The Novels of Jane Austen: Persuasion

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J. M. Dent, 1892
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Contents

I
3
II
11
III
18
IV
26
V
32
VI
43
VII
54
VIII
65
XIII
132
XIV
140
XV
148
XVI
156
XVII
167
XVIII
180
XIX
187
XX
198

IX
75
X
84
XI
96
XII
123
XXI
220
XXII
236
XXIII
258

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Page 31 - How eloquent could Anne Elliot have been,— how eloquent, at least, were her wishes on the side of early warm attachment, and a cheerful confidence in futurity, against that over-anxious caution which seems to insult exertion and distrust Providence! — She had been forced into prudence in her youth, she learned romance as she grew older— the natural sequel of an unnatural beginning.
Page 3 - SIR WALTER ELLIOT, of Kellynch Hall, in Somersetshire, was a man who, for his own amusement, never took up any book but the Baronetage; there he found occupation for an idle hour, and consolation in a distressed one...
Page 116 - By this time the report of the accident had spread among the workmen and boatmen about the Cobb, and many were collected near them, to be useful if wanted; at any rate, to enjoy the sight of a dead young lady, — nay, two dead young ladies, for it proved twice as fine as the first report.
Page 166 - Mr. Elliot was rational, discreet, polished, — but he was not open. There was never any burst of feeling, any warmth of indignation or delight, at the evil or good of others.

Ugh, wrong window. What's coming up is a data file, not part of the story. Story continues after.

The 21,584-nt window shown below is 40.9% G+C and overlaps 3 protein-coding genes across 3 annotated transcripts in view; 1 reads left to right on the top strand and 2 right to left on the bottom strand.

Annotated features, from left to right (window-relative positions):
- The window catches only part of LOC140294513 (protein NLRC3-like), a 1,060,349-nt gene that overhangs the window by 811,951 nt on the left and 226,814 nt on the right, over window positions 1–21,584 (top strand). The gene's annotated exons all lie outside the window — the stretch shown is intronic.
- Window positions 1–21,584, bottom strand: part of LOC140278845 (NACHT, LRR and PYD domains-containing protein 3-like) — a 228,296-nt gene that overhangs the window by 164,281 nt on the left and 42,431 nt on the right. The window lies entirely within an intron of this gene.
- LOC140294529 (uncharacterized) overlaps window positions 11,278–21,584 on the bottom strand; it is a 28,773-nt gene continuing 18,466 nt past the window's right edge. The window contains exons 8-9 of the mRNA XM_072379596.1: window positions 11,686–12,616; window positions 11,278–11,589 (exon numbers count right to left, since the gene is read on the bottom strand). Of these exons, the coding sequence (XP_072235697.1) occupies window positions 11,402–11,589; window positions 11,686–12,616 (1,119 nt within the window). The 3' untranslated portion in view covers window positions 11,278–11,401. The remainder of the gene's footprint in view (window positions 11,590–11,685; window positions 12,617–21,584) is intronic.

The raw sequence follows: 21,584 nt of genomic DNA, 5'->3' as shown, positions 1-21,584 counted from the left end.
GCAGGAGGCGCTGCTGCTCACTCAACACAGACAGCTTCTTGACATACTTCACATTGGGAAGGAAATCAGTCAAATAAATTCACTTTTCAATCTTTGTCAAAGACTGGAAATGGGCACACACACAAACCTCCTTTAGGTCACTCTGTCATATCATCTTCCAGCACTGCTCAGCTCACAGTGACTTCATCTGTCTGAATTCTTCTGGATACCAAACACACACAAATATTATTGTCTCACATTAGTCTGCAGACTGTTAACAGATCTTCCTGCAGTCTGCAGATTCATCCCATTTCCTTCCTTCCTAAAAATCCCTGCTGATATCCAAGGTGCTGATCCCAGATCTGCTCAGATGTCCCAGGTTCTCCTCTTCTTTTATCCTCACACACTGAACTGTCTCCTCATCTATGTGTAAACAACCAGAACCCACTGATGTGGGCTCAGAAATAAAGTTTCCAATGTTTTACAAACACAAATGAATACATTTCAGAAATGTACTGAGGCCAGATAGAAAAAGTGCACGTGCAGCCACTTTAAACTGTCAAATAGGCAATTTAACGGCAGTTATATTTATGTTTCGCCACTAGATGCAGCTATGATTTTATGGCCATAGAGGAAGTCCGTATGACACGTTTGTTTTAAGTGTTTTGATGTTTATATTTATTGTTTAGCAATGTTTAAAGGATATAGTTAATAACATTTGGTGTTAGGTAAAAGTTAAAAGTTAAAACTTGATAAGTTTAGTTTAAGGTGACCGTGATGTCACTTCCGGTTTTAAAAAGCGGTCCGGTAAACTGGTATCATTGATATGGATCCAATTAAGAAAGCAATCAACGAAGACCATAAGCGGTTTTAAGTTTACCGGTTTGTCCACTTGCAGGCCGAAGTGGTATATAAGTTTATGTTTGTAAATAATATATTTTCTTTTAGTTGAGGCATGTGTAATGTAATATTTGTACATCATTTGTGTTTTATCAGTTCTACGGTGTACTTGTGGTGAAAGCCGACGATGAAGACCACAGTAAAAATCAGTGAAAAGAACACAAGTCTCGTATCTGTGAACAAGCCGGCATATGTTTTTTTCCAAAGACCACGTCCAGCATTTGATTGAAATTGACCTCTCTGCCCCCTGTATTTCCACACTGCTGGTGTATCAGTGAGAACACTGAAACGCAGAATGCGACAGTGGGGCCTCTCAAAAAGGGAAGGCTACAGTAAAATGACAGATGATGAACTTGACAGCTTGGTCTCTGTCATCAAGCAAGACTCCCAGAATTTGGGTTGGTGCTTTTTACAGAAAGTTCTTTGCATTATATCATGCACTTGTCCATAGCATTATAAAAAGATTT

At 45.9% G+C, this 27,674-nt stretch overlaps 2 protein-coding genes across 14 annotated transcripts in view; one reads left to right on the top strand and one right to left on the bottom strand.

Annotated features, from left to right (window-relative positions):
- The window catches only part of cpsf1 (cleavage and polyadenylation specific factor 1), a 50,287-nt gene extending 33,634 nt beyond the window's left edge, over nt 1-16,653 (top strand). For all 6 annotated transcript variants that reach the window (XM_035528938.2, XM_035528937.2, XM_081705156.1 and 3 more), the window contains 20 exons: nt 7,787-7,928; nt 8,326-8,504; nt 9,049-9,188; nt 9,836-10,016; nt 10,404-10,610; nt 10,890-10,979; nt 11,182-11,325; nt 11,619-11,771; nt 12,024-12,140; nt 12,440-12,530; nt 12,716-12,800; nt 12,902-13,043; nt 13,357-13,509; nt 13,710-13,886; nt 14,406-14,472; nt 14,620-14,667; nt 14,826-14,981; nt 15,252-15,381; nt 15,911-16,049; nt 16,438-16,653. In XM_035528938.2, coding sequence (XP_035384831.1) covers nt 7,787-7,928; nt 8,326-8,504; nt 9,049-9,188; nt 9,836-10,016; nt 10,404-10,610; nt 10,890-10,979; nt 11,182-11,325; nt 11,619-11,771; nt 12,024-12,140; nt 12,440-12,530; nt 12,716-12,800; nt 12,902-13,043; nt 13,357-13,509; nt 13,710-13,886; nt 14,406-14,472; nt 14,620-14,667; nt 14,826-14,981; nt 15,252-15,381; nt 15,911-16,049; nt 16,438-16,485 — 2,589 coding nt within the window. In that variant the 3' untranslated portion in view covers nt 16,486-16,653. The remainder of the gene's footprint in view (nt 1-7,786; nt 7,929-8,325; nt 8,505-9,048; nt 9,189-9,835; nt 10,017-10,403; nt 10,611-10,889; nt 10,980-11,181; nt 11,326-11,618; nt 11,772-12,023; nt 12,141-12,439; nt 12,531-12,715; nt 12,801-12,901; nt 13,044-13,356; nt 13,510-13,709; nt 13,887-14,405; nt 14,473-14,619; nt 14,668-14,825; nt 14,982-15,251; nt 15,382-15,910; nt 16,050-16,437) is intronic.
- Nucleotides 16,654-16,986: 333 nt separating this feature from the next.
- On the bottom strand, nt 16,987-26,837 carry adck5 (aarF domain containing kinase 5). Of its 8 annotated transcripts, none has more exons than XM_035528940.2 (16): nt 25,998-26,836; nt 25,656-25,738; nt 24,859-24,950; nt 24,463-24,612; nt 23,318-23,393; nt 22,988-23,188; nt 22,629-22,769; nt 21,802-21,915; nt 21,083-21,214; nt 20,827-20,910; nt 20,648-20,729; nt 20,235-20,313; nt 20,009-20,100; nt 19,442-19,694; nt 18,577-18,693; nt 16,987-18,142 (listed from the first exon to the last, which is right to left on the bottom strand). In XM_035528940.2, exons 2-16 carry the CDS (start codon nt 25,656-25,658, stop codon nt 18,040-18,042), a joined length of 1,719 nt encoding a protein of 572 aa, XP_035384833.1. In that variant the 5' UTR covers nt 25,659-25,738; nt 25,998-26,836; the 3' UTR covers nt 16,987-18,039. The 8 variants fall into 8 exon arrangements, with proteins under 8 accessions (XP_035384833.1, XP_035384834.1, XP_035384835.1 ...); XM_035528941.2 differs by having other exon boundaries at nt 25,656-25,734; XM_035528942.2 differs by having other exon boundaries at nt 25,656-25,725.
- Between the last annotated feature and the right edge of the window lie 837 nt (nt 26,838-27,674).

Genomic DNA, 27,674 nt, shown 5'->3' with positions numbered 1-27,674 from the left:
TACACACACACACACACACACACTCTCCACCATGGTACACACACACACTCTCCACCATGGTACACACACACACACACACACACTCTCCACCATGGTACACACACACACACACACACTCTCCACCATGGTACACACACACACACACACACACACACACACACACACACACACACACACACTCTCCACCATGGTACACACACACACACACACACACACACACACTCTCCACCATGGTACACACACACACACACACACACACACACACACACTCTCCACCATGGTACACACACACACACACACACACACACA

Page 88 - ... the ploughs at work, and the fresh-made path, spoke the farmer counteracting the sweets of poetical despondence, and meaning to have spring again...
Page 242 - We certainly do not forget you so soon as you forget us. It is, perhaps, our fate rather than our merit. We cannot help ourselves. We live at home, quiet, confined, and our feelings prey upon us.
Page 30 - ... past undone, she began now to have the anxiety which borders on hopelessness for Anne's being tempted, by some man of talents and independence, to enter a state for which she held her to be peculiarly fitted by her warm affections and domestic habits. They knew not each other's opinion, either its constancy or its change, on the one leading point of Anne's conduct, for the subject was never alluded to; but Anne, at seven-and-twenty, thought very differently from what she had been made to think...
Page 70 - Personal size and mental sorrow have certainly no necessary proportions. A large bulky figure has as good a right to be in deep affliction as the most graceful set of limbs in the world. But, fair or not fair, there are unbecoming conjunctions, which reason will patronize in vain — which taste cannot tolerate — which ridicule will seize.
Page 4 - Vanity was the beginning and end of Sir Walter Elliot's character; vanity of person and of situation. He had been remarkably handsome in his youth; and, at fifiyfour, was still a very fine man. Few women could think more of their personal appearance than he did; nor could the valet of any new made lord be more delighted with the place he held in society.
Page 62 - Wentworth's, a bow, a curtsey passed; she heard his voice; he talked to Mary, said all that was right, said something to the Miss Musgroves, enough to mark an easy footing; the room seemed full, full of persons and voices, but a few minutes ended it.

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